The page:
Your Letters

Amount of time saved is a driving factor

One way to evaluate whether to buy a car is to weigh the cost of ownership against the amount of time saved ("'Significant rebates' needed to drive off-peak scheme"; last Sunday).

For me, the main purpose of owning a car is to save time.

My drive to my office typically takes 35 minutes.

If I were to take public transport, I would have to walk to the bus stop, take a bus to the MRT station, transfer to a train, then walk to my office building.

Including the waiting time, and assuming the train does not break down, the journey would take me about 70 minutes - double the time taken compared to going by car.

Thus, on an average weekday, I would spend an extra hour or so travelling for a round trip to work, if I take public transport. This works out to almost 230 hours (almost 10 days) a year.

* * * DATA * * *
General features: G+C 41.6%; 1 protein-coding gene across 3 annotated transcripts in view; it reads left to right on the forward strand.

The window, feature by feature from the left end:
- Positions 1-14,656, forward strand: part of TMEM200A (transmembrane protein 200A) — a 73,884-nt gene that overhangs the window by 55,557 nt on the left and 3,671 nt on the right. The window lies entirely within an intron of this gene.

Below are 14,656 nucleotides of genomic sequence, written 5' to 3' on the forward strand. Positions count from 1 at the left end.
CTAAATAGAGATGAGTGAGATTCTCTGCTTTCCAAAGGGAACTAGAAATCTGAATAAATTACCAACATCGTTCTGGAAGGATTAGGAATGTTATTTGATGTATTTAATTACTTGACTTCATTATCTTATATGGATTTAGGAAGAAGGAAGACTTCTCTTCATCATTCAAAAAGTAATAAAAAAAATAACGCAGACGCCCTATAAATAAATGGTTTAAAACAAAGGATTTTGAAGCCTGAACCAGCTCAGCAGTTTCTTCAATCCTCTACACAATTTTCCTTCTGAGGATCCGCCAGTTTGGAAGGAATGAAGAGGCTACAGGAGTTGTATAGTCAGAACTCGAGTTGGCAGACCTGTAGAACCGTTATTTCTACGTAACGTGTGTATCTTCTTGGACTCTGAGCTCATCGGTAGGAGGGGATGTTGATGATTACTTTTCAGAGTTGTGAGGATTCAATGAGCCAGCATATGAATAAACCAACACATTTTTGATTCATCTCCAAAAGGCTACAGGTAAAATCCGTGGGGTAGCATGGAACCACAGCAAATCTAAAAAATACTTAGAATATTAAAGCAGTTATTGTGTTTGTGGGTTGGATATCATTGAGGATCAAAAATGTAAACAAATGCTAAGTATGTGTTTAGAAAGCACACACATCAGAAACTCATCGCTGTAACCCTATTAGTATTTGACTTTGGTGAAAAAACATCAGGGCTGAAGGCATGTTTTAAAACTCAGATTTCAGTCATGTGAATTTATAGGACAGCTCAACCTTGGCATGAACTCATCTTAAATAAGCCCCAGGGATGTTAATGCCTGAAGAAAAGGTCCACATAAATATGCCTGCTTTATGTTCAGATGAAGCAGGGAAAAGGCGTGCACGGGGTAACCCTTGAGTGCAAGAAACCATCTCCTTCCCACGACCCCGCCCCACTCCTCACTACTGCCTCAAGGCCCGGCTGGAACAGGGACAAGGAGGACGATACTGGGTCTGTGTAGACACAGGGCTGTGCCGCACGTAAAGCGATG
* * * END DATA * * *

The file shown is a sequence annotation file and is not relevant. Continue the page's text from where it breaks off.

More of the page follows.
If I were to take public transport, I would have to walk to the bus stop, take a bus to the MRT station, transfer to a train, then walk to my office building.

This also does not take into account non-work-related trips made during off-peak hours, when there is a longer waiting time for buses and trains.

Therefore, the question that should be asked is: How much is one's time worth?

I would gladly give up my car only if the time taken for my journey on public transport does not exceed 11/2 times that of a similar trip by car.

Yeo Chee Kean

A version of this article appeared in the print edition of The Sunday Times on September 18, 2016, with the headline 'Amount of time saved is a driving factor'. Print Edition | Subscribe